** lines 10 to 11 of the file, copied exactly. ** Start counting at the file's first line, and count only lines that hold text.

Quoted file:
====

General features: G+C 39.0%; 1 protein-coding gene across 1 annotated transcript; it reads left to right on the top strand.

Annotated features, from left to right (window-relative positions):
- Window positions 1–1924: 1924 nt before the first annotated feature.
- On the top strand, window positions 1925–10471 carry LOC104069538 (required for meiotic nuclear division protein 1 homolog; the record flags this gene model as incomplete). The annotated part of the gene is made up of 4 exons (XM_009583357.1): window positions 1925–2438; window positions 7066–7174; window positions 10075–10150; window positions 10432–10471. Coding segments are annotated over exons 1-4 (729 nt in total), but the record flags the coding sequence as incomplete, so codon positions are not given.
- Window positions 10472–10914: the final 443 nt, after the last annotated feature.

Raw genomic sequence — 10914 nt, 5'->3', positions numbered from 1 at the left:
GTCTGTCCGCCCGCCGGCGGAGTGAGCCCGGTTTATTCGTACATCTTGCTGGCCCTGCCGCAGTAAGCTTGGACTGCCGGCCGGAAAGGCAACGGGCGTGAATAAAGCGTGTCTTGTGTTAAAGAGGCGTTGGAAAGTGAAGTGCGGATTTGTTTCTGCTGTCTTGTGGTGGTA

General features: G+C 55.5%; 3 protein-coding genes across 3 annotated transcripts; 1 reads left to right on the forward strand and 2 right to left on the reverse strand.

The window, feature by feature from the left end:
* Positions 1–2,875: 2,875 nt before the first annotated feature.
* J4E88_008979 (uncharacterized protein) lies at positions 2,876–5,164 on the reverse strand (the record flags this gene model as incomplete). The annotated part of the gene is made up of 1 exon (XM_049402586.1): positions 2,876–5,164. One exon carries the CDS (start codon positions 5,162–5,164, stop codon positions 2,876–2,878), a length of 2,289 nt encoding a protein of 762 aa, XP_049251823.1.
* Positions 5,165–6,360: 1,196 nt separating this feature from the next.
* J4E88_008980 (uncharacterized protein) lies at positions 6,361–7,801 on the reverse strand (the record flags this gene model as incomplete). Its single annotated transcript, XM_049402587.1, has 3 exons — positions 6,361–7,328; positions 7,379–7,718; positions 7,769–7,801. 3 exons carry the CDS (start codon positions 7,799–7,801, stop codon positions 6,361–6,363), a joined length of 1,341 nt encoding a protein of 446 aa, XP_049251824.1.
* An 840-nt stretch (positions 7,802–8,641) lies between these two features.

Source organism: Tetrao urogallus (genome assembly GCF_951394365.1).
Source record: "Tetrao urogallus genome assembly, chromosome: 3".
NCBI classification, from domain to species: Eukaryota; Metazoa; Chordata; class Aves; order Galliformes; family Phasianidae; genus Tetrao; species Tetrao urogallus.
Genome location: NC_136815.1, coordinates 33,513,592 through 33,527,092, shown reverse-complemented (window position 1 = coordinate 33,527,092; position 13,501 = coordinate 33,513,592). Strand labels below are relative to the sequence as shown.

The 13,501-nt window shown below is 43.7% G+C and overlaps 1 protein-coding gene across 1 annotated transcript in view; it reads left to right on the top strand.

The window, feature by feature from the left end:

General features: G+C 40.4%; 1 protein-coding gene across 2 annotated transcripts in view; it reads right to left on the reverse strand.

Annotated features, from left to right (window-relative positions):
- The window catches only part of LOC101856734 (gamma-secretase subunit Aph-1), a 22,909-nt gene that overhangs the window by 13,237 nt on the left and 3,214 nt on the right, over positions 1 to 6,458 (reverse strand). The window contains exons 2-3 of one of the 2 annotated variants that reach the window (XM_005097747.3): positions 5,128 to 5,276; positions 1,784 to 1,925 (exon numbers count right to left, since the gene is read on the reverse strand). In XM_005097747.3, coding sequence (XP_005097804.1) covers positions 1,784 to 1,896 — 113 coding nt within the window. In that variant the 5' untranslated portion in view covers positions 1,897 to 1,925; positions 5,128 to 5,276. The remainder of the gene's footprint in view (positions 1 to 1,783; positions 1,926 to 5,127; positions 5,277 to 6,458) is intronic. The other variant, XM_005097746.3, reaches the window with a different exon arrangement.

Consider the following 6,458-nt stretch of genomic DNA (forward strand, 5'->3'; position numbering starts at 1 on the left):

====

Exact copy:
* Positions 1–2,875: 2,875 nt before the first annotated feature.
* J4E88_008979 (uncharacterized protein) lies at positions 2,876–5,164 on the reverse strand (the record flags this gene model as incomplete). The annotated part of the gene is made up of 1 exon (XM_049402586.1): positions 2,876–5,164. One exon carries the CDS (start codon positions 5,162–5,164, stop codon positions 2,876–2,878), a length of 2,289 nt encoding a protein of 762 aa, XP_049251823.1.